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A new study has found that space weather that disrupts satellites and causes power outages also affects the way birds fly.
Scientists at the University of Michigan (UM) have found that migratory birds get lost when the sun emits electromagnetic radiation and charged particles that hit the Earth’s magnetic field.
Nocturnal birds – such as geese and swans, sandpipers and thrushes – use the Earth’s magnetic field as a natural navigation aid to orient themselves on their long seasonal migrations.
But when space weather disrupts the magnetic field, fewer birds choose to fly, and those that do often become disoriented or lost due to the disruptions to their navigation.
Nocturnal birds – such as geese and swans, sandpipers and thrushes – use the Earth’s magnetic field as a natural navigation aid to orient themselves on their long seasonal migrations
Researchers have long known that birds rely on the Earth’s magnetic field to find their way during their migration. and vagrancy has previously been associated with it and solar activity, which can cause auroras in the night sky and disrupt the Earth’s magnetic field.
The new findings are based on extensive long-term data sets, which for the first time demonstrate the previously unknown connection between nocturnal bird migration and geomagnetic disturbances.
The team used a 23-year dataset of bird migration across the U.S. Great Plains, a key migration corridor.
Birds choose this route because the Pains extend for more than miles through the center of the country, stretching from Texas in the south to North Dakota near the Canadian border.
Communities of nocturnal migratory birds in this region consist primarily of a diverse group consisting of three-quarters (73 percent) perching birds such as thrushes and warblers, 12 percent wading birds including sandpipers and plovers, and one-tenth (nine percent) water birds such as ducks, Geese and swans.
But when space weather disrupts the magnetic field, fewer birds choose to fly, and those that do often become disoriented or lost due to the disruptions to their navigation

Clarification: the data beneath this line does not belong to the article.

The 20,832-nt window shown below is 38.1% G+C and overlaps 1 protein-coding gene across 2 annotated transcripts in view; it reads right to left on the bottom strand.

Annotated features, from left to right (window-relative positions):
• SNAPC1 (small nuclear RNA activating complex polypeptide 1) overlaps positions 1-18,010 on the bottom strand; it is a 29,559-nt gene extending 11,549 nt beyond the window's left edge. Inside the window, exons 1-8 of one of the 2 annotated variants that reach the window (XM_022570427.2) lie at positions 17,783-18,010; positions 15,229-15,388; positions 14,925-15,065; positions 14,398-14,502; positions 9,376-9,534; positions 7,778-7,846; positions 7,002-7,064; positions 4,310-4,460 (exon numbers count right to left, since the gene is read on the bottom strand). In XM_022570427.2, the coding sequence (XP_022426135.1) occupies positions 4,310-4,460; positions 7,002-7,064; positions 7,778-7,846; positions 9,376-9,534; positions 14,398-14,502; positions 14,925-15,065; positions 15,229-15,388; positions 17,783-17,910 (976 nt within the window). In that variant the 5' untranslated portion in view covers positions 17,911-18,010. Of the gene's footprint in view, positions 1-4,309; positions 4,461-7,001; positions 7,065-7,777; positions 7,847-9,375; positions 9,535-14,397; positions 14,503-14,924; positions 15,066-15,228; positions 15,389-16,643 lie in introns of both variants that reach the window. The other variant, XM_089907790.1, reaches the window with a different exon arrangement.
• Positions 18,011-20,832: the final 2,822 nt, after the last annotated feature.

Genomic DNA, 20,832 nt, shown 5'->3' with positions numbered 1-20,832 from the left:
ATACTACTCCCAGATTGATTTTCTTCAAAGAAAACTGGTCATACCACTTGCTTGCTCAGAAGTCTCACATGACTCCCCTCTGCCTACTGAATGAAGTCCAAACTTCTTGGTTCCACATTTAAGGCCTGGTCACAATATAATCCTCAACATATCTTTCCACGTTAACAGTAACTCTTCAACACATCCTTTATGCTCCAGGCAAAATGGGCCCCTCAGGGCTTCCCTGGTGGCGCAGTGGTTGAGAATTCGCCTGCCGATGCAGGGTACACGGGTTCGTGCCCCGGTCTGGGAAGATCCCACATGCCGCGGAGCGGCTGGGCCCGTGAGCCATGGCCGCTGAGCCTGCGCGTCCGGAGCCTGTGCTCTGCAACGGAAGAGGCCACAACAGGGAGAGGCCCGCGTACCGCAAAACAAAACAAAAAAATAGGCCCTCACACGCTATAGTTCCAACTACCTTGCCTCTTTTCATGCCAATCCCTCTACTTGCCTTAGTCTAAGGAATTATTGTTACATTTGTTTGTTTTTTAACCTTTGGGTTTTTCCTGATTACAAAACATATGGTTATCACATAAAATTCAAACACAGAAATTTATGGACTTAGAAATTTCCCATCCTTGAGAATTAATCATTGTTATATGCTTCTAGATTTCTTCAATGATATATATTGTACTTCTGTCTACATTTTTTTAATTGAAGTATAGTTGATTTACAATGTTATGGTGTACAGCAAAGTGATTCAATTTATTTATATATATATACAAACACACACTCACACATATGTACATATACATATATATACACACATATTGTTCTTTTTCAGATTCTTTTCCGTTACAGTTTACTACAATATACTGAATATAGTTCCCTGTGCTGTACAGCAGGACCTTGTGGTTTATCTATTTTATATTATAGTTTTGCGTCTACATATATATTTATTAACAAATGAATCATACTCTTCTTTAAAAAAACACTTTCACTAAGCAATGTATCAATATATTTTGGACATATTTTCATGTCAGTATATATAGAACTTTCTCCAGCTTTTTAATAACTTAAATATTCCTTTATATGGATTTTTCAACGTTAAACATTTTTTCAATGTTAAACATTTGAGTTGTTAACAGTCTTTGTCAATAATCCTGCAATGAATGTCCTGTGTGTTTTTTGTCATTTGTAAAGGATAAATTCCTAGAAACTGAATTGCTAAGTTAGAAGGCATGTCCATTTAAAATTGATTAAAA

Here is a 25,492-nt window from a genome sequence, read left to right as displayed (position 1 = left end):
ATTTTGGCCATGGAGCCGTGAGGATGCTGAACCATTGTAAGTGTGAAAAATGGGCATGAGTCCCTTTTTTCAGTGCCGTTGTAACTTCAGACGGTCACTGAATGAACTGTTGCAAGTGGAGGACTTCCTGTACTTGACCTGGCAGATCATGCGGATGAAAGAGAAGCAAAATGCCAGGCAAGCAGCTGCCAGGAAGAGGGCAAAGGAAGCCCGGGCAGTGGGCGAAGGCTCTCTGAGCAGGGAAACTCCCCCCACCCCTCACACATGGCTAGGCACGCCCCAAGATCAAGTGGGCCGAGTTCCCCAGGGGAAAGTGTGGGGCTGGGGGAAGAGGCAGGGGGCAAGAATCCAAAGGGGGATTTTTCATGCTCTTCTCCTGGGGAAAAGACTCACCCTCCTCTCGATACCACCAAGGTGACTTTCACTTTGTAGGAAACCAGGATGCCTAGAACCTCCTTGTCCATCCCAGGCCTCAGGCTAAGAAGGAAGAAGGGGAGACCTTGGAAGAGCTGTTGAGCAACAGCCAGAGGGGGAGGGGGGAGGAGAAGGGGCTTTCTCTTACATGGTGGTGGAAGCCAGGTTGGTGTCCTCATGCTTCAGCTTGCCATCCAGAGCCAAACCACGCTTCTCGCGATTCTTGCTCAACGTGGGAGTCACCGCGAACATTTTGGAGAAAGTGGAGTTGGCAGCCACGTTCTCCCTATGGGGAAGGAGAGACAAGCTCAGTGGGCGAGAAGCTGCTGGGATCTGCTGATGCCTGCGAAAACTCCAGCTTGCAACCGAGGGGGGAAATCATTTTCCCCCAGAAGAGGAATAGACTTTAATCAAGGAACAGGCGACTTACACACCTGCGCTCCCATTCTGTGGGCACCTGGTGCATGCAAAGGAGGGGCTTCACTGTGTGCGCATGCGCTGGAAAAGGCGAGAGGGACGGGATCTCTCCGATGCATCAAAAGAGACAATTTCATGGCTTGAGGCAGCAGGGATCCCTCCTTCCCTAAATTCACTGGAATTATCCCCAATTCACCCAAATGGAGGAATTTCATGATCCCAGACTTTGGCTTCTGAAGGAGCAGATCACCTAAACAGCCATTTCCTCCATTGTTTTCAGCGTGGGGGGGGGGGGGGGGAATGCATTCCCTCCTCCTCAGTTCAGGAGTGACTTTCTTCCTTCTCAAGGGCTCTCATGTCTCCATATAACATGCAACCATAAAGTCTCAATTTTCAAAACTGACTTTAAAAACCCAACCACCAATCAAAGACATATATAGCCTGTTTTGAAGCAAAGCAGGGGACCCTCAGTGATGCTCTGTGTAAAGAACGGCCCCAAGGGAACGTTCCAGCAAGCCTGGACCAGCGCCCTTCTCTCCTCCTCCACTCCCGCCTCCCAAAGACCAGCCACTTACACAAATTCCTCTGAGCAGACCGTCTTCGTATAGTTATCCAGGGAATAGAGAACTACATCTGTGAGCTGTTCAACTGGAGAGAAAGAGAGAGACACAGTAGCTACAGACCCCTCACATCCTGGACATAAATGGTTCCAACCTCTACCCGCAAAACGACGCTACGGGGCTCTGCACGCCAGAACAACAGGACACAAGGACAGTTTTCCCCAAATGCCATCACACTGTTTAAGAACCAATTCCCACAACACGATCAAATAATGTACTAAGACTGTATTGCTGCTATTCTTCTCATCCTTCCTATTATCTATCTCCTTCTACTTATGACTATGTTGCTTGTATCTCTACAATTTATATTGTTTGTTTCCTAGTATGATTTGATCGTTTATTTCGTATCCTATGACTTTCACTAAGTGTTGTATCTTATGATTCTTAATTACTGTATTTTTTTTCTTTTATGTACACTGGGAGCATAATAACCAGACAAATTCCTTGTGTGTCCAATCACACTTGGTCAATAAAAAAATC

The researchers used images collected at 37 NEXRAD radar stations in the central flight path, including 1.7 million radar scans from the fall and 1.4 million from the spring.
The researchers compared each radar station’s data to a tailored geomagnetic disturbance index, which represents the maximum hourly change from background magnetic conditions.
U-M space scientist Daniel Welling explained the difficulties of his study: “The biggest challenge was combining such a large data set – years of observations of the Earth’s magnetic field – into a geomagnetic disturbance index for each radar site.”
“Assessing data quality and validating our final data product required a lot of work to ensure it was appropriate for this study.”
The research team’s trove of data was fed into two complementary statistical models to measure the effects of magnetic disturbances on bird migration.
The models took into account the known effects of weather, temporal variables such as nighttime, and geographic variables such as longitude and latitude.
The researchers found that fewer birds migrate during space weather disturbances.
They also found that during geomagnetic disturbances in the fall, those who still hike are more likely to drift with the wind, rather than making great efforts to combat the crosswind.
Lead author Ben Winger, assistant professor in the UM Department of Ecology and Evolutionary Biology and curator of birds at the UM Zoological Museum, explained, “We found broad support that migration intensity decreases under strong geomagnetic disturbance.”
“Our results provide ecological context for decades of research on the mechanisms of magnetoreception in animals by revealing the community-wide effects of space weather on migration dynamics.”
The researchers found that the “effort” to fly into the wind was reduced by a quarter under cloudy skies during strong fall solar storms, suggesting that a combination of obscured sky signals and magnetic interference could hinder the birds’ navigation .
Lead author Eric Gulson-Castillo, a graduate student in UM’s Department of Ecology and Evolutionary Biology, said, “Our results suggest that fewer birds migrate during strong geomagnetic disturbances and that migratory birds may have greater difficulty navigating, especially in cloudy conditions Sky in autumn.” .
“As a result, they may have to expend less effort on active navigation in flight and consequently fly more aligned with the wind.”
“Our results highlight how animal decisions depend on environmental conditions – including those that we as humans cannot perceive, such as geomagnetic disturbances – and that these behaviors influence animal movement patterns at the population level.”